Despite a good start to earnings season and some solid economic data, worries of slower second-half economic growth led to a pullback in stock prices last week.
The Dow Jones Industrial Average fell 0.52%, while the Standard & Poor’s 500 lost 0.97%. The Nasdaq Composite index sank 1.87% for the week. The MSCI EAFE index, which tracks developed overseas stock markets, was flat (-0.06%).1,2,3
Stocks weakened amid an active week of news, including two important inflation reports, Congressional testimony from Fed Chair Jerome Powell, a string of economic reports, and the start of the second-quarter earnings season.
The earnings season began on a strong note as 95% of the first S&P 500 constituent companies to report checked in with “earnings above estimates” by an average of 22%. Despite these above-expectation earnings, stocks moved little on the results.4
Bond yields continued to trend lower amid Powell’s testimony that monetary policy would remain unchanged. A decline in consumer sentiment fed worries of economic slowdown, leading stock lower and cementing losses for the week.
The Consumer Price Index (CPI) jumped 5.4% in June, representing the biggest monthly gain since August 2008. The core CPI, which excludes food and energy, increased 4.5%, which was the fastest pace since September 1991.5
The CPI report was followed by the Producer Price Index, which surged 7.3% from a year earlier, outpacing May’s jump of 6.6%. Higher wholesale prices were primarily attributed to increased commodity prices and labor costs.6
Fed Chair Powell, in Congressional testimony subsequent to these reports, reiterated his position that the accelerated inflation of recent months will be temporary.
This Week: Key Economic Data
Tuesday: Housing Starts.
Thursday: Jobless Claims. Existing Home Sales. Index of Leading Economic Indicators.
Friday: Purchasing Managers Index (PMI) Composite Flash.
Source: Econoday, July 16, 2021
This Week: Companies Reporting Earnings
Monday: International Business Machines (IBM), J.B. Hunt Transport Services, Inc. (JBHT), Prologis, Inc. (PLD).
Tuesday: Netflix (NFLX), HCA Healthcare (HCA), Chipotle Mexican Grill, Inc. (CMG).
Wednesday: Verizon (VZ), Johnson & Johnson (JNJ), The Coca-Cola Company (KO), United Airlines (UAL), Texas Instruments, Inc. (TXN), CSX Corporation (CSX), Novartis, AG (NVS).
Thursday: AT&T (T), Intel Corporation (INTC), Twitter, Inc. (TWTR), Snap, Inc. (SNAP), Abbott Laboratories (ABT), American Airlines (AAL), Southwest Airlines (LUV), Union Pacific (UNP), FreeportMcMoran (FCX), D.R. Horton, Inc. (DHI).
Friday: American Express (AXP), Honeywell International (HON), NextEra Energy (NEE), KimberlyClark Corporation (KMB).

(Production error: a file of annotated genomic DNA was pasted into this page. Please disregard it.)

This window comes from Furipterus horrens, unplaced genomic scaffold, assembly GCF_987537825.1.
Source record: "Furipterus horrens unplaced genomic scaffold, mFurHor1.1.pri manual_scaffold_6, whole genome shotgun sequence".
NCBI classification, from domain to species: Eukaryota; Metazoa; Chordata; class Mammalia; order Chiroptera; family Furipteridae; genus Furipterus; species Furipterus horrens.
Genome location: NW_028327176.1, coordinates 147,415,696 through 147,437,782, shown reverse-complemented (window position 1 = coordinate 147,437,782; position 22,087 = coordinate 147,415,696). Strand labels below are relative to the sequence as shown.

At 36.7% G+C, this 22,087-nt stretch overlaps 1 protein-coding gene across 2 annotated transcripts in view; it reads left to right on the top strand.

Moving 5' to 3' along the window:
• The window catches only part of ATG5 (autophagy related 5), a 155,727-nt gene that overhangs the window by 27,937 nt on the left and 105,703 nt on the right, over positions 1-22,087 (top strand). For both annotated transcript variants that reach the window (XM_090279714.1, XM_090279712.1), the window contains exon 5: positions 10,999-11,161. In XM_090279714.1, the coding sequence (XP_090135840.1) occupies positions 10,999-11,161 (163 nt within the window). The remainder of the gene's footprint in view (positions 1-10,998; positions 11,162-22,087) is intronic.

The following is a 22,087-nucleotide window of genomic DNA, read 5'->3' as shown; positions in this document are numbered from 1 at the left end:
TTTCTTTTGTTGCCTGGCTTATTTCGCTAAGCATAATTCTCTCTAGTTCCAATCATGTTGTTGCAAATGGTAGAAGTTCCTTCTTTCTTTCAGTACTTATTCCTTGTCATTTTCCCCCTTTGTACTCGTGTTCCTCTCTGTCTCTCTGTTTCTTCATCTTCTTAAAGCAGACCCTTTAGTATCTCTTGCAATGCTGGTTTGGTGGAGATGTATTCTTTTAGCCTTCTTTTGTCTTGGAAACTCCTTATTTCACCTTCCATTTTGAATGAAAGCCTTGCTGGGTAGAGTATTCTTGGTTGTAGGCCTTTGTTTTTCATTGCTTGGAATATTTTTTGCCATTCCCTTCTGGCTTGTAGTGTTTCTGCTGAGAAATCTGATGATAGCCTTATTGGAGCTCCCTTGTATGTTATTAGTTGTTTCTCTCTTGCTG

Source: Zacks, July 16, 2021
Who Can Deduct Car Expenses on Their Tax Returns?
Wondering if you can deduct expenses such as gas, depreciation, and lease payments on your tax returns? If you are a business owner or self-employed individual, you may be able to. If you use your car for both business and personal purposes, the expenses may be split and the deductions will be based on a portion of the mileage used for business.
There are two ways to calculate the car expenses you may be able to deduct. The first method is to calculate and deduct the actual expenses, including depreciation, lease payments, gas and oil, tires, repairs and tune-ups, insurance, and registration fees.
The second is to use the standard mileage rate, which is a rate calculated to represent gas and some of the above factors. In 2021, the standard mileage rate is 56 cents per mile. Taxpayers who want to use the standard mileage rate for a car they own must choose to use this method in the first year the car is available for use in their business.
* This information is not intended to be a substitute for specific individualized tax advice. We suggest that you discuss your specific tax issues with a qualified tax professional.
Tip adapted from IRS.gov7
If you were running a race, and you passed the person in 2nd place, what place would you be in now?
Last week’s riddle: It can be as round as a dishpan, as deep as a tub, and still the oceans couldn’t fill it up. What is it? Answer: A sieve.
Footnotes and Sources
2. The Wall Street Journal, July 16, 2021
3. The Wall Street Journal, July 16, 2021
4. Earnings Scout, July 15, 2021
5. CNBC, July 13, 2021
6. Reuters, July 14, 2021
7. IRS.gov, February 1, 2021
8. Preventcancer.org, July 3, 2019
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